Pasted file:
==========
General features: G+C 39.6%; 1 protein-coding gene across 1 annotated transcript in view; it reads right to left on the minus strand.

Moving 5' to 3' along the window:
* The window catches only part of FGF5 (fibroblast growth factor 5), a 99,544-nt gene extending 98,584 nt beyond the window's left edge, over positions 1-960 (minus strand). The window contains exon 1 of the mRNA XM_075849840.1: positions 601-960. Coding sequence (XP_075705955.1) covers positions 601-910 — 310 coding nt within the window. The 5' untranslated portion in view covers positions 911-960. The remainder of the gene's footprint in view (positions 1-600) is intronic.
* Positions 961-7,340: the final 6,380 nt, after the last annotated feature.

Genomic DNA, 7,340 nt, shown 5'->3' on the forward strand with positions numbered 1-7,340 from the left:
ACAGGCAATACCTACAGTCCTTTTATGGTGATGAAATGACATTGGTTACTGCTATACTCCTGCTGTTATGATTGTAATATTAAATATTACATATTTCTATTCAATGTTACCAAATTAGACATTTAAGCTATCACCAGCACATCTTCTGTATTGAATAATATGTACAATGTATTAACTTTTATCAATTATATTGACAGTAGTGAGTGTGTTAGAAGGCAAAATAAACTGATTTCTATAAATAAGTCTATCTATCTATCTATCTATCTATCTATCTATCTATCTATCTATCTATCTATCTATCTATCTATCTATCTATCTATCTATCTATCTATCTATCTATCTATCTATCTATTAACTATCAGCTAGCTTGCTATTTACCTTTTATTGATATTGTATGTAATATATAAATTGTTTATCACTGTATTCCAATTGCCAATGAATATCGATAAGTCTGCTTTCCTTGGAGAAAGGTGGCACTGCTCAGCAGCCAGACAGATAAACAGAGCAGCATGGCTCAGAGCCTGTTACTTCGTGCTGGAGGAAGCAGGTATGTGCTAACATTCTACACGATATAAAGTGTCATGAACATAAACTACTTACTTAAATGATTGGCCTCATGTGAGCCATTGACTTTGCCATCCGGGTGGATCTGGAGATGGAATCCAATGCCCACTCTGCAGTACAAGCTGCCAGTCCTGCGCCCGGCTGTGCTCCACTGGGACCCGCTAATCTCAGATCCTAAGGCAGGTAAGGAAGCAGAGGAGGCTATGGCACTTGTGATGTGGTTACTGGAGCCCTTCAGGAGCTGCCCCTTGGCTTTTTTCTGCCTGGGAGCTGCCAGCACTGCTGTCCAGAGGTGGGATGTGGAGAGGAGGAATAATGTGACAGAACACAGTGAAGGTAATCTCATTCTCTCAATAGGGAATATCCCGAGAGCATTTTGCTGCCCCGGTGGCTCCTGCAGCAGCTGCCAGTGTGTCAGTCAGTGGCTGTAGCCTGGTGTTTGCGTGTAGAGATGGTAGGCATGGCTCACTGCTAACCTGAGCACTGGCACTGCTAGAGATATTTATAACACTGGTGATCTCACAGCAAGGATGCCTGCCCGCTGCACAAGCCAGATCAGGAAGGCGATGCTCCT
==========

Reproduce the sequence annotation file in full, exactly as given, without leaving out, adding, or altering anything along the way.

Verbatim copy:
General features: G+C 39.6%; 1 protein-coding gene across 1 annotated transcript in view; it reads right to left on the minus strand.

Moving 5' to 3' along the window:
* The window catches only part of FGF5 (fibroblast growth factor 5), a 99,544-nt gene extending 98,584 nt beyond the window's left edge, over positions 1-960 (minus strand). The window contains exon 1 of the mRNA XM_075849840.1: positions 601-960. Coding sequence (XP_075705955.1) covers positions 601-910 — 310 coding nt within the window. The 5' untranslated portion in view covers positions 911-960. The remainder of the gene's footprint in view (positions 1-600) is intronic.
* Positions 961-7,340: the final 6,380 nt, after the last annotated feature.

Genomic DNA, 7,340 nt, shown 5'->3' on the forward strand with positions numbered 1-7,340 from the left:
ACAGGCAATACCTACAGTCCTTTTATGGTGATGAAATGACATTGGTTACTGCTATACTCCTGCTGTTATGATTGTAATATTAAATATTACATATTTCTATTCAATGTTACCAAATTAGACATTTAAGCTATCACCAGCACATCTTCTGTATTGAATAATATGTACAATGTATTAACTTTTATCAATTATATTGACAGTAGTGAGTGTGTTAGAAGGCAAAATAAACTGATTTCTATAAATAAGTCTATCTATCTATCTATCTATCTATCTATCTATCTATCTATCTATCTATCTATCTATCTATCTATCTATCTATCTATCTATCTATCTATCTATCTATCTATCTATCTATTAACTATCAGCTAGCTTGCTATTTACCTTTTATTGATATTGTATGTAATATATAAATTGTTTATCACTGTATTCCAATTGCCAATGAATATCGATAAGTCTGCTTTCCTTGGAGAAAGGTGGCACTGCTCAGCAGCCAGACAGATAAACAGAGCAGCATGGCTCAGAGCCTGTTACTTCGTGCTGGAGGAAGCAGGTATGTGCTAACATTCTACACGATATAAAGTGTCATGAACATAAACTACTTACTTAAATGATTGGCCTCATGTGAGCCATTGACTTTGCCATCCGGGTGGATCTGGAGATGGAATCCAATGCCCACTCTGCAGTACAAGCTGCCAGTCCTGCGCCCGGCTGTGCTCCACTGGGACCCGCTAATCTCAGATCCTAAGGCAGGTAAGGAAGCAGAGGAGGCTATGGCACTTGTGATGTGGTTACTGGAGCCCTTCAGGAGCTGCCCCTTGGCTTTTTTCTGCCTGGGAGCTGCCAGCACTGCTGTCCAGAGGTGGGATGTGGAGAGGAGGAATAATGTGACAGAACACAGTGAAGGTAATCTCATTCTCTCAATAGGGAATATCCCGAGAGCATTTTGCTGCCCCGGTGGCTCCTGCAGCAGCTGCCAGTGTGTCAGTCAGTGGCTGTAGCCTGGTGTTTGCGTGTAGAGATGGTAGGCATGGCTCACTGCTAACCTGAGCACTGGCACTGCTAGAGATATTTATAACACTGGTGATCTCACAGCAAGGATGCCTGCCCGCTGCACAAGCCAGATCAGGAAGGCGATGCTCCT